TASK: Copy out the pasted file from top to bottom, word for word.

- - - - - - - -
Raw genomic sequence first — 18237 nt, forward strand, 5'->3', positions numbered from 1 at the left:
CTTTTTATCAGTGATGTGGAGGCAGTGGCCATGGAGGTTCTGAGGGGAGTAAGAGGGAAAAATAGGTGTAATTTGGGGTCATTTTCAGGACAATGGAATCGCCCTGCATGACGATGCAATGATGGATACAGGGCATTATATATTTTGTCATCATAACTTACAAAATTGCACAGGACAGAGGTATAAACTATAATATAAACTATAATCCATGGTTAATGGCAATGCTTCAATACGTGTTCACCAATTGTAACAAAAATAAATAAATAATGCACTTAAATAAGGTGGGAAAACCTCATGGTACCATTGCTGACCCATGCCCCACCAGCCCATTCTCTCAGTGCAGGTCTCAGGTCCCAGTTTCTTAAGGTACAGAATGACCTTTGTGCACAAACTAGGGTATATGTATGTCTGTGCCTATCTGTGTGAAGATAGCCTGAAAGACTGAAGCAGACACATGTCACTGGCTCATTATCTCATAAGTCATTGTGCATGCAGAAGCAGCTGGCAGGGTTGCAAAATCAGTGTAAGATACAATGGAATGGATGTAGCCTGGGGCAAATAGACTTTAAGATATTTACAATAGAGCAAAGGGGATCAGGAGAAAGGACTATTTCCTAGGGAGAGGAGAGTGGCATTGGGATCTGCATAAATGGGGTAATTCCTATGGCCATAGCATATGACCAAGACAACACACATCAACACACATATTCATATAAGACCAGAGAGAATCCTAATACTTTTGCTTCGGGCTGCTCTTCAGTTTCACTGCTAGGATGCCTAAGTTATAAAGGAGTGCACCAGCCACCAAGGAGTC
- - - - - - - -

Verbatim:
Raw genomic sequence first — 18237 nt, forward strand, 5'->3', positions numbered from 1 at the left:
CTTTTTATCAGTGATGTGGAGGCAGTGGCCATGGAGGTTCTGAGGGGAGTAAGAGGGAAAAATAGGTGTAATTTGGGGTCATTTTCAGGACAATGGAATCGCCCTGCATGACGATGCAATGATGGATACAGGGCATTATATATTTTGTCATCATAACTTACAAAATTGCACAGGACAGAGGTATAAACTATAATATAAACTATAATCCATGGTTAATGGCAATGCTTCAATACGTGTTCACCAATTGTAACAAAAATAAATAAATAATGCACTTAAATAAGGTGGGAAAACCTCATGGTACCATTGCTGACCCATGCCCCACCAGCCCATTCTCTCAGTGCAGGTCTCAGGTCCCAGTTTCTTAAGGTACAGAATGACCTTTGTGCACAAACTAGGGTATATGTATGTCTGTGCCTATCTGTGTGAAGATAGCCTGAAAGACTGAAGCAGACACATGTCACTGGCTCATTATCTCATAAGTCATTGTGCATGCAGAAGCAGCTGGCAGGGTTGCAAAATCAGTGTAAGATACAATGGAATGGATGTAGCCTGGGGCAAATAGACTTTAAGATATTTACAATAGAGCAAAGGGGATCAGGAGAAAGGACTATTTCCTAGGGAGAGGAGAGTGGCATTGGGATCTGCATAAATGGGGTAATTCCTATGGCCATAGCATATGACCAAGACAACACACATCAACACACATATTCATATAAGACCAGAGAGAATCCTAATACTTTTGCTTCGGGCTGCTCTTCAGTTTCACTGCTAGGATGCCTAAGTTATAAAGGAGTGCACCAGCCACCAAGGAGTC